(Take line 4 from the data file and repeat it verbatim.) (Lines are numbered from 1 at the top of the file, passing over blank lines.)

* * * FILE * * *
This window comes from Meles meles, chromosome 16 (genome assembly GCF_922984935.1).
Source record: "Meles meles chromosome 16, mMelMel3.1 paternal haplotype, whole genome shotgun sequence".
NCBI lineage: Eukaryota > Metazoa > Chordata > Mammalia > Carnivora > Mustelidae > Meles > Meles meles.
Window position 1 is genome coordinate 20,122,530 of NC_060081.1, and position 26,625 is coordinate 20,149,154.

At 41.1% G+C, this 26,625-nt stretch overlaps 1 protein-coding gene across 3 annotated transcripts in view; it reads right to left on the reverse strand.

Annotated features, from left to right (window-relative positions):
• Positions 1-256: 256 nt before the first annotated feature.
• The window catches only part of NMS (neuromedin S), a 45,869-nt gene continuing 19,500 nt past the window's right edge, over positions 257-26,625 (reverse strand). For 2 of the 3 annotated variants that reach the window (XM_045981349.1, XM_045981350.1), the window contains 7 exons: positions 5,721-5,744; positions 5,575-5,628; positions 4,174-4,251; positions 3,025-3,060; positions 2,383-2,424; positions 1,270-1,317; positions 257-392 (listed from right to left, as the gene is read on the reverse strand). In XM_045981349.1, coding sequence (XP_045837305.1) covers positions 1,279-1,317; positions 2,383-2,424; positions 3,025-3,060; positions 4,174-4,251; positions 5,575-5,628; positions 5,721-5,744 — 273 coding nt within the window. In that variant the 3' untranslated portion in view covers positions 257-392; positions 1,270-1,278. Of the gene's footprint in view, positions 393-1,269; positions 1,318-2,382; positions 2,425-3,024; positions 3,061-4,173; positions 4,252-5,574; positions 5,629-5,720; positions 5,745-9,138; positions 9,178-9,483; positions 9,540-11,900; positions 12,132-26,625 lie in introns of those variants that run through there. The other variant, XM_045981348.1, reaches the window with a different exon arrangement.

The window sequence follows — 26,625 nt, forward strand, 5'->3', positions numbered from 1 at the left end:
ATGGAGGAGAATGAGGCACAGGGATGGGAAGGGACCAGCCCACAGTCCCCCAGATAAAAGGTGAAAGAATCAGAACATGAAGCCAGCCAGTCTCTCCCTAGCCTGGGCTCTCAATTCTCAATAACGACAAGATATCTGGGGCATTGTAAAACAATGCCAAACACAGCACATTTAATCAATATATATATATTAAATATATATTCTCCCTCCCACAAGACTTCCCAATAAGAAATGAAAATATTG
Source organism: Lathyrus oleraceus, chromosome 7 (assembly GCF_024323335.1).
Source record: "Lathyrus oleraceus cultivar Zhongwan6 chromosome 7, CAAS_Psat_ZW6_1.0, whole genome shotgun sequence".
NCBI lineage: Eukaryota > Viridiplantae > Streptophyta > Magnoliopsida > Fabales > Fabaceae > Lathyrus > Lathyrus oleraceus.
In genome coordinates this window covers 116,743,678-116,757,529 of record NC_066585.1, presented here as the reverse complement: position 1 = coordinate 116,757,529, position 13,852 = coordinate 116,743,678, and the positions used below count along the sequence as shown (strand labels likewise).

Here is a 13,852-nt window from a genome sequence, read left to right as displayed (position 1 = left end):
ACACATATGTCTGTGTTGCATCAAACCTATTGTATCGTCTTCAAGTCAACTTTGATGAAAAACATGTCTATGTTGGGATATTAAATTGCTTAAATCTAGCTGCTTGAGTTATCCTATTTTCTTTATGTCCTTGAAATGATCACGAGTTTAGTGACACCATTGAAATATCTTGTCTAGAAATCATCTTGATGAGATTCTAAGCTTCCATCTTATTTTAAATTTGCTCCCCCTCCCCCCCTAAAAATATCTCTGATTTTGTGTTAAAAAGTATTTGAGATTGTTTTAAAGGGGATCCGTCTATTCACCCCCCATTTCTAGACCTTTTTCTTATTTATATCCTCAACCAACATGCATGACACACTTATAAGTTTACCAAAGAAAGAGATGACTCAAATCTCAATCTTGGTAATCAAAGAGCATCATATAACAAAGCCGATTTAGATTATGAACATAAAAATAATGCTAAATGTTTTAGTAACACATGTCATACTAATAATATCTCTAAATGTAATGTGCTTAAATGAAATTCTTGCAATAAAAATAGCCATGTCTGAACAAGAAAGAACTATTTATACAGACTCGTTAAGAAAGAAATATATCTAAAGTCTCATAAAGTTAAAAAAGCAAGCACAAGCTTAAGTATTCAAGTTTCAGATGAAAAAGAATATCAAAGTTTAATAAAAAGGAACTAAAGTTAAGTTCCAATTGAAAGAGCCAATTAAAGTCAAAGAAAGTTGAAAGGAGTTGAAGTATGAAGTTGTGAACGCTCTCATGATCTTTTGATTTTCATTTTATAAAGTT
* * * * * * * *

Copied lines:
Window position 1 is genome coordinate 20,122,530 of NC_060081.1, and position 26,625 is coordinate 20,149,154.